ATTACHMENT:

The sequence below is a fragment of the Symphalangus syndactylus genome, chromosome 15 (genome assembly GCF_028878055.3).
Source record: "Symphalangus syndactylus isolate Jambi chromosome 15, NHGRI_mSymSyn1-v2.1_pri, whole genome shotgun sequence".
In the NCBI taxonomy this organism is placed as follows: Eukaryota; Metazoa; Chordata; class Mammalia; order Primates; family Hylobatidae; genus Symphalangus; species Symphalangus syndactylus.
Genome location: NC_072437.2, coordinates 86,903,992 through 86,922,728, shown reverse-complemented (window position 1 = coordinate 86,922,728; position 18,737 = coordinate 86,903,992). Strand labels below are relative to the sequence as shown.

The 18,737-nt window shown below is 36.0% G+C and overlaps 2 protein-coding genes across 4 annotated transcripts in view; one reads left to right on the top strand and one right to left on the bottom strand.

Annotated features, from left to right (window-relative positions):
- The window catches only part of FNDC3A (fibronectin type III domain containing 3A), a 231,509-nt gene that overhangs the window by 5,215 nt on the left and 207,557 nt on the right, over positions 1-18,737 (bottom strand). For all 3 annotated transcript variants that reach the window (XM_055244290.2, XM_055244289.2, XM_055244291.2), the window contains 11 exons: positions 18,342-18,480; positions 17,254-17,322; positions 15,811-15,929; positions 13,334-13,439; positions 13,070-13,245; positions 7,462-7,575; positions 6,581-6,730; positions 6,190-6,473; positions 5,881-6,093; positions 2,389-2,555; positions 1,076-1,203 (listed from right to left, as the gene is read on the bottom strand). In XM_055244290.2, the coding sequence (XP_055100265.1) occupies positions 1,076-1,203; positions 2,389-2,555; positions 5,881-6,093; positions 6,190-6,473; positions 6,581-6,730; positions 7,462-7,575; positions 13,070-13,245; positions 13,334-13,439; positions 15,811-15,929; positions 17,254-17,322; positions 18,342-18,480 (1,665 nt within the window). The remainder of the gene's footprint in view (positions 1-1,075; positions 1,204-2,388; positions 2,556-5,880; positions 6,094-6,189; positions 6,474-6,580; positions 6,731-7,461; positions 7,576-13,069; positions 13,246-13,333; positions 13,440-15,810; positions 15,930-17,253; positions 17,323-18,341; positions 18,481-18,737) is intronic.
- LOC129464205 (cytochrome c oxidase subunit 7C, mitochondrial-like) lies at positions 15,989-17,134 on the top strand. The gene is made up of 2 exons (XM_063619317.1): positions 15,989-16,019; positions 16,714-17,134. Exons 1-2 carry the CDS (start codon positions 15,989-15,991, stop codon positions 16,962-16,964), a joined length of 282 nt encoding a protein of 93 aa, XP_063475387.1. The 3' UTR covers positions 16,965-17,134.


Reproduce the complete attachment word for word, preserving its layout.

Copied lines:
The sequence below is a fragment of the Symphalangus syndactylus genome, chromosome 15 (genome assembly GCF_028878055.3).
Source record: "Symphalangus syndactylus isolate Jambi chromosome 15, NHGRI_mSymSyn1-v2.1_pri, whole genome shotgun sequence".
In the NCBI taxonomy this organism is placed as follows: Eukaryota; Metazoa; Chordata; class Mammalia; order Primates; family Hylobatidae; genus Symphalangus; species Symphalangus syndactylus.
Genome location: NC_072437.2, coordinates 86,903,992 through 86,922,728, shown reverse-complemented (window position 1 = coordinate 86,922,728; position 18,737 = coordinate 86,903,992). Strand labels below are relative to the sequence as shown.

The 18,737-nt window shown below is 36.0% G+C and overlaps 2 protein-coding genes across 4 annotated transcripts in view; one reads left to right on the top strand and one right to left on the bottom strand.

Annotated features, from left to right (window-relative positions):
- The window catches only part of FNDC3A (fibronectin type III domain containing 3A), a 231,509-nt gene that overhangs the window by 5,215 nt on the left and 207,557 nt on the right, over positions 1-18,737 (bottom strand). For all 3 annotated transcript variants that reach the window (XM_055244290.2, XM_055244289.2, XM_055244291.2), the window contains 11 exons: positions 18,342-18,480; positions 17,254-17,322; positions 15,811-15,929; positions 13,334-13,439; positions 13,070-13,245; positions 7,462-7,575; positions 6,581-6,730; positions 6,190-6,473; positions 5,881-6,093; positions 2,389-2,555; positions 1,076-1,203 (listed from right to left, as the gene is read on the bottom strand). In XM_055244290.2, the coding sequence (XP_055100265.1) occupies positions 1,076-1,203; positions 2,389-2,555; positions 5,881-6,093; positions 6,190-6,473; positions 6,581-6,730; positions 7,462-7,575; positions 13,070-13,245; positions 13,334-13,439; positions 15,811-15,929; positions 17,254-17,322; positions 18,342-18,480 (1,665 nt within the window). The remainder of the gene's footprint in view (positions 1-1,075; positions 1,204-2,388; positions 2,556-5,880; positions 6,094-6,189; positions 6,474-6,580; positions 6,731-7,461; positions 7,576-13,069; positions 13,246-13,333; positions 13,440-15,810; positions 15,930-17,253; positions 17,323-18,341; positions 18,481-18,737) is intronic.
- LOC129464205 (cytochrome c oxidase subunit 7C, mitochondrial-like) lies at positions 15,989-17,134 on the top strand. The gene is made up of 2 exons (XM_063619317.1): positions 15,989-16,019; positions 16,714-17,134. Exons 1-2 carry the CDS (start codon positions 15,989-15,991, stop codon positions 16,962-16,964), a joined length of 282 nt encoding a protein of 93 aa, XP_063475387.1. The 3' UTR covers positions 16,965-17,134.